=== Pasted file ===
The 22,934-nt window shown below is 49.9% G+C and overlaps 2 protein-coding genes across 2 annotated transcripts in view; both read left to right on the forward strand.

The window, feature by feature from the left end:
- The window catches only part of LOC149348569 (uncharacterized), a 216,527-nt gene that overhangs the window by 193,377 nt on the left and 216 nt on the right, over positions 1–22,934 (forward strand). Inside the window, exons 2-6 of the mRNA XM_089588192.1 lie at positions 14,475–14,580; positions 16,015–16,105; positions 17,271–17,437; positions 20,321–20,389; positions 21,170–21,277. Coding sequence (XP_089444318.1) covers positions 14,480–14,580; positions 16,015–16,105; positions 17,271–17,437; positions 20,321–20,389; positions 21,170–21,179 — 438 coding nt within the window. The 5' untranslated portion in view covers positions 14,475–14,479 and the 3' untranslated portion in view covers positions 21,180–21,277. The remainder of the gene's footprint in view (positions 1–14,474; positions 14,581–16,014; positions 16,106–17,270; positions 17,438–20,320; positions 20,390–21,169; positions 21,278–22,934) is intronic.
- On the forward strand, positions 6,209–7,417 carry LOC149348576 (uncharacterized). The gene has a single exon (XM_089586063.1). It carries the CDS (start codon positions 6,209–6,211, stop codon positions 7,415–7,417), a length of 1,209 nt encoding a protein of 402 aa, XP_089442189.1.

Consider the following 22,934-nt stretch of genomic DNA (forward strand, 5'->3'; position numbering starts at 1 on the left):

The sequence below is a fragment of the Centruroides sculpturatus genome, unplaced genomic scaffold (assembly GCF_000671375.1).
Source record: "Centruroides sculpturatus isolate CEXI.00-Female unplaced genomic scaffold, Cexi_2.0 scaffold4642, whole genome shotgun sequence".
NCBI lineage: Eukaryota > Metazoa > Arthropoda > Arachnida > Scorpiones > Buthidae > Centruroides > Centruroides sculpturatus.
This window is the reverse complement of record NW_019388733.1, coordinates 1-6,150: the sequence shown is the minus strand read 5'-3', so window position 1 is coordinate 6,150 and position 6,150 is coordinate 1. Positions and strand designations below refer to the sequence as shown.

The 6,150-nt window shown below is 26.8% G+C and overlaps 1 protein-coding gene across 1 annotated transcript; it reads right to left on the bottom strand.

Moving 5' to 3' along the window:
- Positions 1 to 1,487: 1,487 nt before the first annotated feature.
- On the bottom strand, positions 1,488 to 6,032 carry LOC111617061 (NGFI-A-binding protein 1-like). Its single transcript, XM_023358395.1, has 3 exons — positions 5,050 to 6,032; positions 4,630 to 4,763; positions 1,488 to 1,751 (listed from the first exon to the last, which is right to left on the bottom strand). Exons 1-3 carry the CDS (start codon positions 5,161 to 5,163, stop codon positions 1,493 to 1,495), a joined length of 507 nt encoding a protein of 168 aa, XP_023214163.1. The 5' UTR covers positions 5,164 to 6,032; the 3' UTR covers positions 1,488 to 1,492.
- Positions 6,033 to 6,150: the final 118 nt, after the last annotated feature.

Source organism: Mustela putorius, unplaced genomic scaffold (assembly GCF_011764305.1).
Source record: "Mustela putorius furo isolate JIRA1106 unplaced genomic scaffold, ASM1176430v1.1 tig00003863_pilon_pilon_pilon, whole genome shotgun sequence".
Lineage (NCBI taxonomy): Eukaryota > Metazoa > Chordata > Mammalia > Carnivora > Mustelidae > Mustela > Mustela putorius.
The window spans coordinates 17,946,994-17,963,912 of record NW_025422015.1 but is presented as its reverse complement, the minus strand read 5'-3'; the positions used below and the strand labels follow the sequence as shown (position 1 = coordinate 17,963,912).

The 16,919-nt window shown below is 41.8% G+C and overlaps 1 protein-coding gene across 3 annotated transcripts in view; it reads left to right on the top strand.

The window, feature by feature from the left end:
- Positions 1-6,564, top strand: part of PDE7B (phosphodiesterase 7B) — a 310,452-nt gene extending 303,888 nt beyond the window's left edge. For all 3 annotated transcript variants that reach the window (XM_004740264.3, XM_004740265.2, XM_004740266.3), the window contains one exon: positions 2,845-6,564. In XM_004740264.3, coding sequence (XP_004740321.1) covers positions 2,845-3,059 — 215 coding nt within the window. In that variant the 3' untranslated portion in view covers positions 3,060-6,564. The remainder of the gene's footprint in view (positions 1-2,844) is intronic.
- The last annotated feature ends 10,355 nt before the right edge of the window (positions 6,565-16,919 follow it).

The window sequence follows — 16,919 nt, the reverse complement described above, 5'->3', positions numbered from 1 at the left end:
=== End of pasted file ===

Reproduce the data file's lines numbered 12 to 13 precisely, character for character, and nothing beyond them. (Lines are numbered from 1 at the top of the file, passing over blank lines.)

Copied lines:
- Positions 1 to 1,487: 1,487 nt before the first annotated feature.
- On the bottom strand, positions 1,488 to 6,032 carry LOC111617061 (NGFI-A-binding protein 1-like). Its single transcript, XM_023358395.1, has 3 exons — positions 5,050 to 6,032; positions 4,630 to 4,763; positions 1,488 to 1,751 (listed from the first exon to the last, which is right to left on the bottom strand). Exons 1-3 carry the CDS (start codon positions 5,161 to 5,163, stop codon positions 1,493 to 1,495), a joined length of 507 nt encoding a protein of 168 aa, XP_023214163.1. The 5' UTR covers positions 5,164 to 6,032; the 3' UTR covers positions 1,488 to 1,492.